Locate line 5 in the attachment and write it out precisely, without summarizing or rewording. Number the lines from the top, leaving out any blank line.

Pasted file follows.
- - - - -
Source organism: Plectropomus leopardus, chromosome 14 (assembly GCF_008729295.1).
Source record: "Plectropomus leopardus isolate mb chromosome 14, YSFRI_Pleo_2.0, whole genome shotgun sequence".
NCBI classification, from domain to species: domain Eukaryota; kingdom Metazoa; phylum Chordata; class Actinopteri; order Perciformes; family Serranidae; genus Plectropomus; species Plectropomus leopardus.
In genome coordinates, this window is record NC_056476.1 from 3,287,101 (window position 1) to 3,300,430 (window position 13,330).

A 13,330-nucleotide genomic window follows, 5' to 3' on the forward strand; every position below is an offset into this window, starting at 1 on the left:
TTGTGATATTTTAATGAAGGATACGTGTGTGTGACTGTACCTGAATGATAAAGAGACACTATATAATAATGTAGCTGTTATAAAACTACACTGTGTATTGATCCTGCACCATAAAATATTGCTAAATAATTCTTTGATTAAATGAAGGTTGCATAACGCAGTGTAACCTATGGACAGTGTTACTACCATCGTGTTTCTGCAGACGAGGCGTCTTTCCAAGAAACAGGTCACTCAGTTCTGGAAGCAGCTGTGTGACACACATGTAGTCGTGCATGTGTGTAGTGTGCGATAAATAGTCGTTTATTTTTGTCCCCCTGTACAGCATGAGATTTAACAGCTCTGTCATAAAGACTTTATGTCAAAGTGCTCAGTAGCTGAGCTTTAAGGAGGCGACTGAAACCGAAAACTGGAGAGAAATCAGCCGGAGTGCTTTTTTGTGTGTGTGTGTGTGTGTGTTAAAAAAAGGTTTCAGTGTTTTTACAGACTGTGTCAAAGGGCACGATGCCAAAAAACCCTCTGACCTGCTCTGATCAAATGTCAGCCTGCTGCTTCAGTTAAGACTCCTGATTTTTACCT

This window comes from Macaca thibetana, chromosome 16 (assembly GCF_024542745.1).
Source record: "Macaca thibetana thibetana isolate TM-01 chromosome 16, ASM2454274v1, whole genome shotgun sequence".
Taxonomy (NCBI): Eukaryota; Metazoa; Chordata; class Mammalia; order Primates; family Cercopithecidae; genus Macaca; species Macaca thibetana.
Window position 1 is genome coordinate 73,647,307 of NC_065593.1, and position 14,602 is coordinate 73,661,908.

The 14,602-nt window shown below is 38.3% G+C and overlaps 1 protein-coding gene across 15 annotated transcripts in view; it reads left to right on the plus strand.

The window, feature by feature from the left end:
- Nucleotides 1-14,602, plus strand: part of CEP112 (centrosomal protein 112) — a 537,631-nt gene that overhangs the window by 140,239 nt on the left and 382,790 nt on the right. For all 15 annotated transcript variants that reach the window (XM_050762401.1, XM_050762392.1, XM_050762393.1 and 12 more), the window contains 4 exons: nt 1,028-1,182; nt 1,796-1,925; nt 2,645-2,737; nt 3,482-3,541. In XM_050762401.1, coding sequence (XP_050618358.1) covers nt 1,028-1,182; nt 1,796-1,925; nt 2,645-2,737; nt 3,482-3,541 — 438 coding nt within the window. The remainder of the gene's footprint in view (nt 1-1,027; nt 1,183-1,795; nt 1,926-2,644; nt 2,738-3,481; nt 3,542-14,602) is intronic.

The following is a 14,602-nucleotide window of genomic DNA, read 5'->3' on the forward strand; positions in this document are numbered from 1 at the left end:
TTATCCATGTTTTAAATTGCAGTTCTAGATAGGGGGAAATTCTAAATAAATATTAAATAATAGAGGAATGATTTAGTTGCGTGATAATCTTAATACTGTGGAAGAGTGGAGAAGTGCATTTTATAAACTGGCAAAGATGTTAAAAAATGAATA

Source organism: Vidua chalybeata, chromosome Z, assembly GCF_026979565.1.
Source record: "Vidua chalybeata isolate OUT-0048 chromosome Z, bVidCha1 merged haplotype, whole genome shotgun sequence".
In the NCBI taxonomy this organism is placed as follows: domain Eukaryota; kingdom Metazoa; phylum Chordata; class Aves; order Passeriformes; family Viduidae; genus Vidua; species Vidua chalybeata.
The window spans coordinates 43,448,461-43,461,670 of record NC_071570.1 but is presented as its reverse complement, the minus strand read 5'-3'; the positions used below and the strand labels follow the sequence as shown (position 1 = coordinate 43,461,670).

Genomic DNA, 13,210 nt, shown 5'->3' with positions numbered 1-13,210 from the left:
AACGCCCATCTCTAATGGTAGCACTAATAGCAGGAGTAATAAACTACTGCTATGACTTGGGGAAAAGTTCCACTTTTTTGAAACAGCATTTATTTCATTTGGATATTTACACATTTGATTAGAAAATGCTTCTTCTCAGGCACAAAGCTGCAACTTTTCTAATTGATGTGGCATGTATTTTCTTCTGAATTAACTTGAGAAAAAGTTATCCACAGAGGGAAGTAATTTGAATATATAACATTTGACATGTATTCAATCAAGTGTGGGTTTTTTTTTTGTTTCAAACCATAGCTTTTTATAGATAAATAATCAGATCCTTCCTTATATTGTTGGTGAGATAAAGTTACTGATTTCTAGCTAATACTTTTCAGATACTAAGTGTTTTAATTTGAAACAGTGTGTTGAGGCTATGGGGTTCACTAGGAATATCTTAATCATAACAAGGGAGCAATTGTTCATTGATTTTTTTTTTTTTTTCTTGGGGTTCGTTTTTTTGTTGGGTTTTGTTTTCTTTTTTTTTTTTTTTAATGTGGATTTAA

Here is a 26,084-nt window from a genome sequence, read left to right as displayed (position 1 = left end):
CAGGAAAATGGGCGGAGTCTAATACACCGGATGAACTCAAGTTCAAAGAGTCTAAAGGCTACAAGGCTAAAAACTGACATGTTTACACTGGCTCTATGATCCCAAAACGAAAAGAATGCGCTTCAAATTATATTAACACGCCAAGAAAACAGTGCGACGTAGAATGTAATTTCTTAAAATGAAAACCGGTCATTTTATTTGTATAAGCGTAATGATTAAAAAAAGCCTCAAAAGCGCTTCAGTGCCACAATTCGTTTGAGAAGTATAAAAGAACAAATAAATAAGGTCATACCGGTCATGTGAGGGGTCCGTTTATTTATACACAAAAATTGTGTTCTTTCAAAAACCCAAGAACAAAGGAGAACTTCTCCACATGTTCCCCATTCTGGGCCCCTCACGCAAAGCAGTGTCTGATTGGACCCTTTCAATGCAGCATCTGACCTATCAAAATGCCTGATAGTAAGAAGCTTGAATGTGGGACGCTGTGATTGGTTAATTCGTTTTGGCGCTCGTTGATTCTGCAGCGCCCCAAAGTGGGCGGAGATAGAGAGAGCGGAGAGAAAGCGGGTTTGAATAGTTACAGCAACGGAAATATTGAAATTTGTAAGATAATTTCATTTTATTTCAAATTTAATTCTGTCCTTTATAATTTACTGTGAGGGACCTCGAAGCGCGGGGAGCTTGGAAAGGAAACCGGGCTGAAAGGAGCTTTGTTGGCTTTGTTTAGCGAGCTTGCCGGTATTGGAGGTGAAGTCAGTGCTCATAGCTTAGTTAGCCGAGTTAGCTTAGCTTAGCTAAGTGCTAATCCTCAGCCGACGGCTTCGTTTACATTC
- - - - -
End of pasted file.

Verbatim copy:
A 13,330-nucleotide genomic window follows, 5' to 3' on the forward strand; every position below is an offset into this window, starting at 1 on the left: